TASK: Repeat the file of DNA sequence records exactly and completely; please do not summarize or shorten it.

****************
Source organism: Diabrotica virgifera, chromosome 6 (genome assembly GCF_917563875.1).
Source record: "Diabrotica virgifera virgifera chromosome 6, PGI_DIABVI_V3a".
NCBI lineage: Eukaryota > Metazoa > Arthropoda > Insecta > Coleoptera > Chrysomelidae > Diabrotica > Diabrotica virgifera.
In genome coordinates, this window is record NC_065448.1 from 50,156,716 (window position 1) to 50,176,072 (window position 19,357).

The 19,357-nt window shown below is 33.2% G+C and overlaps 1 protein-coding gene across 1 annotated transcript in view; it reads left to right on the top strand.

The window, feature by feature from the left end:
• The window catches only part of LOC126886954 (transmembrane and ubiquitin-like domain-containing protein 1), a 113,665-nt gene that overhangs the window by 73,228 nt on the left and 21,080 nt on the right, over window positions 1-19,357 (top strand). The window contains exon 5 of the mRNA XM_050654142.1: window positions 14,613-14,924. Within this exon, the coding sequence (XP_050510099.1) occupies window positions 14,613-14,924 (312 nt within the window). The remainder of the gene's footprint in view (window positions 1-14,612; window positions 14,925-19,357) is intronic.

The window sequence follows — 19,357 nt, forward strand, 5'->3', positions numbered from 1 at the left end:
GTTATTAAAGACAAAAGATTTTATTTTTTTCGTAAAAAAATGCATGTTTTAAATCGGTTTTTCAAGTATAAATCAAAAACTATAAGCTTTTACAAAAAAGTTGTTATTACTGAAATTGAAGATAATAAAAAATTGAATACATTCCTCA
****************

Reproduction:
Source organism: Diabrotica virgifera, chromosome 6 (genome assembly GCF_917563875.1).
Source record: "Diabrotica virgifera virgifera chromosome 6, PGI_DIABVI_V3a".
NCBI lineage: Eukaryota > Metazoa > Arthropoda > Insecta > Coleoptera > Chrysomelidae > Diabrotica > Diabrotica virgifera.
In genome coordinates, this window is record NC_065448.1 from 50,156,716 (window position 1) to 50,176,072 (window position 19,357).

The 19,357-nt window shown below is 33.2% G+C and overlaps 1 protein-coding gene across 1 annotated transcript in view; it reads left to right on the top strand.

The window, feature by feature from the left end:
• The window catches only part of LOC126886954 (transmembrane and ubiquitin-like domain-containing protein 1), a 113,665-nt gene that overhangs the window by 73,228 nt on the left and 21,080 nt on the right, over window positions 1-19,357 (top strand). The window contains exon 5 of the mRNA XM_050654142.1: window positions 14,613-14,924. Within this exon, the coding sequence (XP_050510099.1) occupies window positions 14,613-14,924 (312 nt within the window). The remainder of the gene's footprint in view (window positions 1-14,612; window positions 14,925-19,357) is intronic.

The window sequence follows — 19,357 nt, forward strand, 5'->3', positions numbered from 1 at the left end:
GTTATTAAAGACAAAAGATTTTATTTTTTTCGTAAAAAAATGCATGTTTTAAATCGGTTTTTCAAGTATAAATCAAAAACTATAAGCTTTTACAAAAAAGTTGTTATTACTGAAATTGAAGATAATAAAAAATTGAATACATTCCTCA